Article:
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About C.Banks

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  • Location
    : western Canada and parts in between
  • Interests
    well made pots
  1. Throwing/shaping with a rib on the outside, after pulling up the cylinder, helps compress the clay as well. The one rib to rule them all.
  2. Goldenrod Glaze

    Looking back I did a lot of ill advised stuff. I was younger and didn't know any better. It had issues for certain but the result was worth it, for the most part.
  3. Goldenrod Glaze

    When I was working in oxidation I got mildly infatuated with crystals for a bit. One happy result was a very runny yellow. I was more naive back then and didn't have the luxury of software or 'professional' advice so all excuses aside this was a remarkable yellow as long as you took caution and were prepared for some mishaps. custer feldspar 58 whiting 15 Zinc Oxide 15 copper oxide 1.5 Titanium Dioxide 3 Spodumene 3 Tin Oxide 4 We used it at a 9 but i suspect it might work lower. Potash feldspar might work better - or worse I found something that worked first try and never looked back.
  4. Dragons think pop up shows are good!

    That picture looks like it's probably a Calgary Market Collective event. If that is a 'Canadian' pop-up event it rivals most of the small town shows I've helped with/participated in.
  5. This applies everytime I sit down at the wheel, weigh out another series of tiles or open another kiln.
  6. I just wanted to offer a very delayed thanks for this. When I read this the first time I wanted to say something but I'm not the most tactful at times and appreciate the honesty here.
  7. I had a flame out a few years ago in on of the two, well sheltered/secure, regulated, tiger torch kilns I run. I babysit my kilns as well but this burner might have been running for 15 minutes unlit. Suffice to say everything things came to an immediate halt while the kiln got partially unbricked and vented. Even after 30 mins of sniffing and fussing and toe tapping i was a bit nervous hitting the striker again. I sure enjoy running gas kilns but I will never fully trust them.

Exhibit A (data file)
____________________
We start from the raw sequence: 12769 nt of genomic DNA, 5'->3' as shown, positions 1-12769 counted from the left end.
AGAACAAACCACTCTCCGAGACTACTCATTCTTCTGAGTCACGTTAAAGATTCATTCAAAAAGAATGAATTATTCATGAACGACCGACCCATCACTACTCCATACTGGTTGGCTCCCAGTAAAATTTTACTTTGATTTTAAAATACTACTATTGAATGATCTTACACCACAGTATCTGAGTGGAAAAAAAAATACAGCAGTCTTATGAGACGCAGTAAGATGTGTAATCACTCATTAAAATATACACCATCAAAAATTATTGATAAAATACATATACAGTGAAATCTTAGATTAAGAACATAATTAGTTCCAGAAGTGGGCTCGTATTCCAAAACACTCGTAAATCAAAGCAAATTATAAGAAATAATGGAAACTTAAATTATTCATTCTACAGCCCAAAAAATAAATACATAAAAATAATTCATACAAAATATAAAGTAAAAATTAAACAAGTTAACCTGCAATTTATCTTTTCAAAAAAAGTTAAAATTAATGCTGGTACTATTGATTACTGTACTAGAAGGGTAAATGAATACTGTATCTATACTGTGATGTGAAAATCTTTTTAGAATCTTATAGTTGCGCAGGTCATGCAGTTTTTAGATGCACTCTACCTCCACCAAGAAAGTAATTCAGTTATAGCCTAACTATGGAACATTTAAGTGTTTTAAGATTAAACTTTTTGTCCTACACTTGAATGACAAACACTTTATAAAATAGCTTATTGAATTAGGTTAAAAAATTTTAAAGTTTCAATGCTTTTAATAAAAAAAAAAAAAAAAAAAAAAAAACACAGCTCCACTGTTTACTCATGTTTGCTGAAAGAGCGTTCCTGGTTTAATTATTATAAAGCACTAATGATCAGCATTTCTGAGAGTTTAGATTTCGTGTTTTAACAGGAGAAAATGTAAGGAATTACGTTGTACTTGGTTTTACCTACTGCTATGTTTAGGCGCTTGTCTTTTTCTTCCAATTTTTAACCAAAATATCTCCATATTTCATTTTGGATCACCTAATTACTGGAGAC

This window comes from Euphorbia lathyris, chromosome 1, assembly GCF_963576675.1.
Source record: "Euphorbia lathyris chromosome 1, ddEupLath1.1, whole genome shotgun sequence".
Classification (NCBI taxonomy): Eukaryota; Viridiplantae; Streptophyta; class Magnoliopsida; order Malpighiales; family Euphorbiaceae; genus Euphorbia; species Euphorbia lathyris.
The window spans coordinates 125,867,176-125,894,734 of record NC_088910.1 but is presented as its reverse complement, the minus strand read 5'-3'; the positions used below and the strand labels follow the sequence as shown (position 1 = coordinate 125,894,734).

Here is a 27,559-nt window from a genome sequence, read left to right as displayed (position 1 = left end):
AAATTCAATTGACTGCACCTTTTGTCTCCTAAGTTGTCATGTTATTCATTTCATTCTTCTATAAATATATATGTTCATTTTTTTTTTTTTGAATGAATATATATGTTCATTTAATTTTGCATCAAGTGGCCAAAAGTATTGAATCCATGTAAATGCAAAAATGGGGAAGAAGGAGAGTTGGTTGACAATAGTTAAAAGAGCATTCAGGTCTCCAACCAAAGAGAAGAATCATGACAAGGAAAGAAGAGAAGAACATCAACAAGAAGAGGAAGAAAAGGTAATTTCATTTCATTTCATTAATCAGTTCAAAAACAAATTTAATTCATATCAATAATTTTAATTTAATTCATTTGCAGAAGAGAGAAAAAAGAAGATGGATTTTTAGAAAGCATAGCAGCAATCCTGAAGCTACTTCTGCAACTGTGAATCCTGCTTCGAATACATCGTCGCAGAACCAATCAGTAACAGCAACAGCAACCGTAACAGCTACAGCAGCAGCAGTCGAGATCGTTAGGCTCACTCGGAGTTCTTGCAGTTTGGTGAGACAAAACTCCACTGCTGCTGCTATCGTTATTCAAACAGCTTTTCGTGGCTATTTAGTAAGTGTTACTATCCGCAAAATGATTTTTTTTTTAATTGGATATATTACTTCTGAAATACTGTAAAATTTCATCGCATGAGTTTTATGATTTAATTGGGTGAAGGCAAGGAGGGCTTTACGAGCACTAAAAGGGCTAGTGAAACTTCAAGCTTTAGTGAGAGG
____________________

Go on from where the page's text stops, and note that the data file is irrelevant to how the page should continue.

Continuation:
8. Prediction required

    This glaze 'adventure' reminds me of something from a Greg Daly book. He has a section on random glazes and how we can learn from odd/unexpected ratios/results. I enjoy trying understand eutectics so the perspectives here are helpful. It might be fun/educational to share a random glaze or two.
  9. Prediction required

    Everything looks within the lmits for Green and Cooper. The boron is a bit high but the alumina is neither too high or too low. The lithium might tip the melt a bit towards runny but my guess is for a happy accident. The silia:alumina ratio suggests, as GN anticipates, a more satin result but the magnesium is insufficent for a proper magnesia matte in my experience.
  10. Not only will you lose fine particles in suspension you will lose any soluble components by pouring water off. I've known a few buckets of glaze that were never the same after someone poured water off. Allowing water to evaporate is the best way I know to remove water. Freezing buckets of glaze can keep the mess down but will also change some glazes.
  11. wheel head bearing service

    thanks for this
  12. This conversation was begining to sound like something i had bookmarked so I figured i could add some information from an old clayart conversation stressing the importance of regulators in weed burner set-ups among a few other things. http://www.potters.org/subject09775.htm
  13. Glazes That Break

    Trick is to smash those ugly pieces quickly before too many people see them.
  14. Soda Firing Questions

    Thanks for this. Phil Rogers is one of my favorites so I'm reluctant to admit to a certain educational bias.

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